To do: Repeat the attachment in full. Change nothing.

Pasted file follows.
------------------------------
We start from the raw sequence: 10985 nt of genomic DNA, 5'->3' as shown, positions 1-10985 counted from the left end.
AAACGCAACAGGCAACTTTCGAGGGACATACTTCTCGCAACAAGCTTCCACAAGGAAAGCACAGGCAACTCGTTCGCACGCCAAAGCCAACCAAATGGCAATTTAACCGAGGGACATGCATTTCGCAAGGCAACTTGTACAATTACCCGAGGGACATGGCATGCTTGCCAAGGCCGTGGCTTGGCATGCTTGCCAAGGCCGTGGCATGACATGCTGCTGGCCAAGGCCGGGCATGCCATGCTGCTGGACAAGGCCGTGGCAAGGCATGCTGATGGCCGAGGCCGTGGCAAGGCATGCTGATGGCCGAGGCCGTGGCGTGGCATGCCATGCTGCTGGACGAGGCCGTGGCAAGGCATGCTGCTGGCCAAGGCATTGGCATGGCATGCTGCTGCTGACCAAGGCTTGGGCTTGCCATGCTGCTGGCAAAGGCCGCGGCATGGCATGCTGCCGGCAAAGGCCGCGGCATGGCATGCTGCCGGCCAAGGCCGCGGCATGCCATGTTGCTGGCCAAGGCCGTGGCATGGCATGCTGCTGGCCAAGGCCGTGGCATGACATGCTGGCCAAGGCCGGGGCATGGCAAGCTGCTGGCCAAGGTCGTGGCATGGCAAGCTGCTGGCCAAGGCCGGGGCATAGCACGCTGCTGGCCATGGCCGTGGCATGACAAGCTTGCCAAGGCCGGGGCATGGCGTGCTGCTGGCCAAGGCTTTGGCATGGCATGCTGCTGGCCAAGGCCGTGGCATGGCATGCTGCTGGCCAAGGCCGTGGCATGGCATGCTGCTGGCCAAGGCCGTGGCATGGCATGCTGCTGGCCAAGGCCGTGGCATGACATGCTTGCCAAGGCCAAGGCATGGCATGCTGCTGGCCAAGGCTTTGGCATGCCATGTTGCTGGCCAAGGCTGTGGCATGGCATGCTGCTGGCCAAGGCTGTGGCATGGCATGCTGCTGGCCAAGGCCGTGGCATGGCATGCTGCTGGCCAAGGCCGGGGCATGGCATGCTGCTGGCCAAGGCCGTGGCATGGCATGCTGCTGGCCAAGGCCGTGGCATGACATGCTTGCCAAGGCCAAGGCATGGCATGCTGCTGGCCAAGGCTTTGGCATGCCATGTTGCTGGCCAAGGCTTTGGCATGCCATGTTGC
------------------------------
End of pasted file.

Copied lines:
We start from the raw sequence: 10985 nt of genomic DNA, 5'->3' as shown, positions 1-10985 counted from the left end.
AAACGCAACAGGCAACTTTCGAGGGACATACTTCTCGCAACAAGCTTCCACAAGGAAAGCACAGGCAACTCGTTCGCACGCCAAAGCCAACCAAATGGCAATTTAACCGAGGGACATGCATTTCGCAAGGCAACTTGTACAATTACCCGAGGGACATGGCATGCTTGCCAAGGCCGTGGCTTGGCATGCTTGCCAAGGCCGTGGCATGACATGCTGCTGGCCAAGGCCGGGCATGCCATGCTGCTGGACAAGGCCGTGGCAAGGCATGCTGATGGCCGAGGCCGTGGCAAGGCATGCTGATGGCCGAGGCCGTGGCGTGGCATGCCATGCTGCTGGACGAGGCCGTGGCAAGGCATGCTGCTGGCCAAGGCATTGGCATGGCATGCTGCTGCTGACCAAGGCTTGGGCTTGCCATGCTGCTGGCAAAGGCCGCGGCATGGCATGCTGCCGGCAAAGGCCGCGGCATGGCATGCTGCCGGCCAAGGCCGCGGCATGCCATGTTGCTGGCCAAGGCCGTGGCATGGCATGCTGCTGGCCAAGGCCGTGGCATGACATGCTGGCCAAGGCCGGGGCATGGCAAGCTGCTGGCCAAGGTCGTGGCATGGCAAGCTGCTGGCCAAGGCCGGGGCATAGCACGCTGCTGGCCATGGCCGTGGCATGACAAGCTTGCCAAGGCCGGGGCATGGCGTGCTGCTGGCCAAGGCTTTGGCATGGCATGCTGCTGGCCAAGGCCGTGGCATGGCATGCTGCTGGCCAAGGCCGTGGCATGGCATGCTGCTGGCCAAGGCCGTGGCATGGCATGCTGCTGGCCAAGGCCGTGGCATGACATGCTTGCCAAGGCCAAGGCATGGCATGCTGCTGGCCAAGGCTTTGGCATGCCATGTTGCTGGCCAAGGCTGTGGCATGGCATGCTGCTGGCCAAGGCTGTGGCATGGCATGCTGCTGGCCAAGGCCGTGGCATGGCATGCTGCTGGCCAAGGCCGGGGCATGGCATGCTGCTGGCCAAGGCCGTGGCATGGCATGCTGCTGGCCAAGGCCGTGGCATGACATGCTTGCCAAGGCCAAGGCATGGCATGCTGCTGGCCAAGGCTTTGGCATGCCATGTTGCTGGCCAAGGCTTTGGCATGCCATGTTGC